It’s January. People make resolutions which inevitably include losing weight and exercising more. Newspapers and magazines are full of articles about the 10 ways to start running or 5 foods to eat instead of cake. The intentions are noble and grand; the tone of these articles at times seem condescending, but if it inspires someone, then it’s all for the good.
Except, apparently, women in the UK aged 14-40 are not exercising. Sport England conducted extensive research to find out that 2 million fewer women than men regularly participate in sports. Worryingly, there doesn’t seem to be such a big disparity in other European countries. They heard that one of the main reasons is that of body image and fear of judgement. With that in mind, they launched a campaign called this girl can:
to inspire women to wiggle, jiggle, move and prove that judgement is a barrier that can be overcome
The campaign includes videos showing real women of all ages, shapes and sizes exercising and enjoying the exercise. The beat of Missy Eliott’s Get Ur Freak On is combined with catchy inspiration quotes like “I jiggle, therefore I am” and “hot and not bothered” to get the inactive off their couches.
There are criticisms for the campaign. The ads have been described as clumsy and and having some of the worst typographic design you’ve seen in ages. The Guardian is disappointed that the campaign still plays into the norms of objectifying female flesh by referring to women of all ages as girls and using the familiar video formula
where highly mobile, athletic female bodies are performing for a male audience
I think that any campaign that gets people exercising and watching their health is a good thing. Healthcare shouldn’t be just about curing illness; it should also focus on improving health to prevent illness. Not enough money, resources or focus goes to the latter. With binge drinking in women increasing at an alarming rate, any effort to get them from the pub to the gym is worthwhile.
Will the campaign succeed? Let’s hope so. It needs more positive images and messages. I guess they had to use innuendos like “I kick balls” to grab attention when they should have focused on the friendship and camaderie of participating in a team sports. I like the one of the cyclist lapping everyone on the couch. I also like the one where a mum exercises in the living room with her kids [youtube]. There should be more emphasis on the benefits of exercise besides looks.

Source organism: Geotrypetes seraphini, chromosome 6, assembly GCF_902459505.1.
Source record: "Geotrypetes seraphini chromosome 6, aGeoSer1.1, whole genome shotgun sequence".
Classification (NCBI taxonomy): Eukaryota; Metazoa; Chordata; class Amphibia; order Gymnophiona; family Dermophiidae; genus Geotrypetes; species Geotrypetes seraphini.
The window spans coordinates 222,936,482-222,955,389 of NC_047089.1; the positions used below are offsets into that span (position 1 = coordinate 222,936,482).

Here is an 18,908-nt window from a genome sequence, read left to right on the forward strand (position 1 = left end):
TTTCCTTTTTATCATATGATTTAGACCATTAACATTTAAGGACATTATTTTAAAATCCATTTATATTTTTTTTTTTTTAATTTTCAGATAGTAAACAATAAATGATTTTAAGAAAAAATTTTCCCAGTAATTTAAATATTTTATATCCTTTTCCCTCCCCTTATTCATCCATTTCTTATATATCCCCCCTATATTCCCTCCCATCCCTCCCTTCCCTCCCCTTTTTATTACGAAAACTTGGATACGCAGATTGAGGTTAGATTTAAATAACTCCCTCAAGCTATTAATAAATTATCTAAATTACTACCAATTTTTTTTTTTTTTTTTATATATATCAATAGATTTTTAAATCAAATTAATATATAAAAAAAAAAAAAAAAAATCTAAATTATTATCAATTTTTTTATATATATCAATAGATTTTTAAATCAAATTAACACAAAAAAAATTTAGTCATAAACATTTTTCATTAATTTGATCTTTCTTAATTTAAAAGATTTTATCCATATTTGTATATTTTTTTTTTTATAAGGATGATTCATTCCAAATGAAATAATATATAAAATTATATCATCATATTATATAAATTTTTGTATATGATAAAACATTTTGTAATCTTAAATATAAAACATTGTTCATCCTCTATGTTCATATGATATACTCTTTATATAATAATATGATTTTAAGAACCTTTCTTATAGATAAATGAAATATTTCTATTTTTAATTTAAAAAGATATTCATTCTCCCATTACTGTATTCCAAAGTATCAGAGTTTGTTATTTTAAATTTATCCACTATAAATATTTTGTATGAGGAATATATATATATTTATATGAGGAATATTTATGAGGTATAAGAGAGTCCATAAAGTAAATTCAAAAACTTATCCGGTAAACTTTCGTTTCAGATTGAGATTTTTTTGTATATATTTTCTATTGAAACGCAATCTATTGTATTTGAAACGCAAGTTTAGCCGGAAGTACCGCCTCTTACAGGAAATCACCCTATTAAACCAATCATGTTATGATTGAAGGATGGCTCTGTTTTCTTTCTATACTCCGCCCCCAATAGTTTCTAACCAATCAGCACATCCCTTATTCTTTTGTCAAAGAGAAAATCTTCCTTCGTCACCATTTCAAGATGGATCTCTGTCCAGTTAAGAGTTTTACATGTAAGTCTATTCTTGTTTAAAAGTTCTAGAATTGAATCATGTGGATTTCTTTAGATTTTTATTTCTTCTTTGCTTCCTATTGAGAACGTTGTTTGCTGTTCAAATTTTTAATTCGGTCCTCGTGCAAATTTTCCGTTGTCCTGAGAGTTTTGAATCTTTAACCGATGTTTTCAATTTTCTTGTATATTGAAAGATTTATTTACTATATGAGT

Will it change people’s attitude towards body image? That’s a longer battle to fight. I never understand the issues behind body image concern, although I know plenty of people who are worried about how other people see and judge them. I’m puzzled at why, for instance, mum spends so much money on eye gel, goes for dubious skin treatments and stands in front of the mirror for what seems like hours before going out. I try to tell her that no one on the street will give a damn about how her, and why on earth is she bothered about what the shop assistant thinks. I’ve come to the conclusion that people believe certain things and act in certain ways because they themselves are like that—people who are afraid of being judged on how they look are the ones who are guilty of judging others. This type of attitude is what needs to change.
Anyway, I have 6 miles to run this weekend. In my tatty t-shirt and cheap shorts. I will end up covered in sweat with my hair like a rat’s nest underneath my cap. I won’t look at anyone and I don’t think anyone will look at me.